ADHD: What does it mean?

by | 15. January 2020

ADHD: What does it mean?

ADHD stands for attention deficit hyperactivity disorder and belongs to the group of behavioural disorders that include an emotional component. The main symptoms are inattention, motor restlessness (hyperactivity) and increased impulsiveness.

ADHD is the most frequently diagnosed psychiatric disease in childhood and adolescence. In Switzerland, approximately 3-5% of all children suffer from ADHD. Boys are up to six times more likely to be affected than girls. According to statistics, the worldwide incidence is 5%. Of those affected in childhood, 60% continue to suffer symptoms in adulthood.

The causes of ADHD are still not fully understood. Among other things, a disturbed signal transmission in the brain is suspected to be responsible. This leads to disturbances in so-called control loops, whereby – presumably for genetic reasons – either too much or too little of the neurotransmitters noradrenalin and dopamine are available in the synaptic cleft. The symptoms are more or less pronounced depending on the involvement of the control loop. Affected persons usually suffer from an overdrive of the system and a loss of the ability to ‘structure and select’ external stimuli.


How is ADHD diagnosed?

In addition to a detailed physical examination, conventional medical diagnosis is based on the World Health Organization’s multiaxial ‘ICD-10 Classification of Mental and Behavioural Disorders’. This tests intelligence level, specific learning disabilities, reading and spelling skills, physical illnesses, psychosocial circumstances and adaptation. Patients who visit the Alpstein Clinic for ADHD have usually already undergone all of these tests. We expand the diagnostic possibilities and, in addition to a detailed medical history and physical examination, we also carry out the following tests and examinations:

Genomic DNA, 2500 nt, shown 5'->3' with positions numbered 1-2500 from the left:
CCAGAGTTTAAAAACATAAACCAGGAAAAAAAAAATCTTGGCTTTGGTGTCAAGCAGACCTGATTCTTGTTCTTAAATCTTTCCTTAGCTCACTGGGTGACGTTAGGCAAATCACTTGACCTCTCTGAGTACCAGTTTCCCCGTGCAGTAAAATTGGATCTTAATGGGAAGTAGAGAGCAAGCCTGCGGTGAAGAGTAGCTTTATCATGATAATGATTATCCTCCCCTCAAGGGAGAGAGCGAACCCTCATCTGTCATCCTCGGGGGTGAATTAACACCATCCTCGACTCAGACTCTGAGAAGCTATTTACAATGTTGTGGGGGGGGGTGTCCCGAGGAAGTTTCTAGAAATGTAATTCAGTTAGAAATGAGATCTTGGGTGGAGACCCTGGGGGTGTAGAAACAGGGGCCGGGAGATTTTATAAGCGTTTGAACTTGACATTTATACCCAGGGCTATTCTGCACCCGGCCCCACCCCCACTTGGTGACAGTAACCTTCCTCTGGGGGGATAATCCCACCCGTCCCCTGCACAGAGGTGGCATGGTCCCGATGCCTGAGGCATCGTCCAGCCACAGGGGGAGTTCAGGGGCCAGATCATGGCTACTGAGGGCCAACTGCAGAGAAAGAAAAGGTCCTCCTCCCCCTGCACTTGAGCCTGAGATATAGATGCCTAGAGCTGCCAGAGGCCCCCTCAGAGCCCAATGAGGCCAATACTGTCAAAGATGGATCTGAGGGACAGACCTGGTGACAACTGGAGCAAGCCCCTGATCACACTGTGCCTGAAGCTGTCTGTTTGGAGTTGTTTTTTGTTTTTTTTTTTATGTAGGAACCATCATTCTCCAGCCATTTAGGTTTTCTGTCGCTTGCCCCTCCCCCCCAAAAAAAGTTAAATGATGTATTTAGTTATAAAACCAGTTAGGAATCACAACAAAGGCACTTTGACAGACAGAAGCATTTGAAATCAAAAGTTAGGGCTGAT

• Laboratory tests to exclude deficiency symptoms, food allergies and metabolic disorders
  • Vital field examinations (measurement of the electromagnetic body field) to detect hidden interference fields
  • Optional: Vital blood tests (dark field examination) and many other diagnostic examinations, as required

Subsequently, an individual treatment concept is drawn up, taking into account the test results, the constitution of the individual, and the family situation.


Possible therapy approaches for ADHD

The treatments are decided individually and include, depending on the individual’s test results:

  • Supplementation according to the laboratory test results
  • Nutritional advice with optimisation of the diet planEnergetic therapies (vital field therapy)
  • Conversational therapies with body-centred work (if necessary)
  • Coaching of the child and the family
  • Infusion therapies
  • Neural therapy/mesotherapy

The aim of these treatments is to create a relaxed family structure, to reduce the suffering for the affected person and their surroundings, to compensate for possible deficiencies, and to achieve harmonization and regulation at all levels. Administration of methylphenidate is not sought. Optionally, homeopathic constitutional treatment by means of individual homeopathic remedies can be helpful here, in addition to the other possibilities mentioned.


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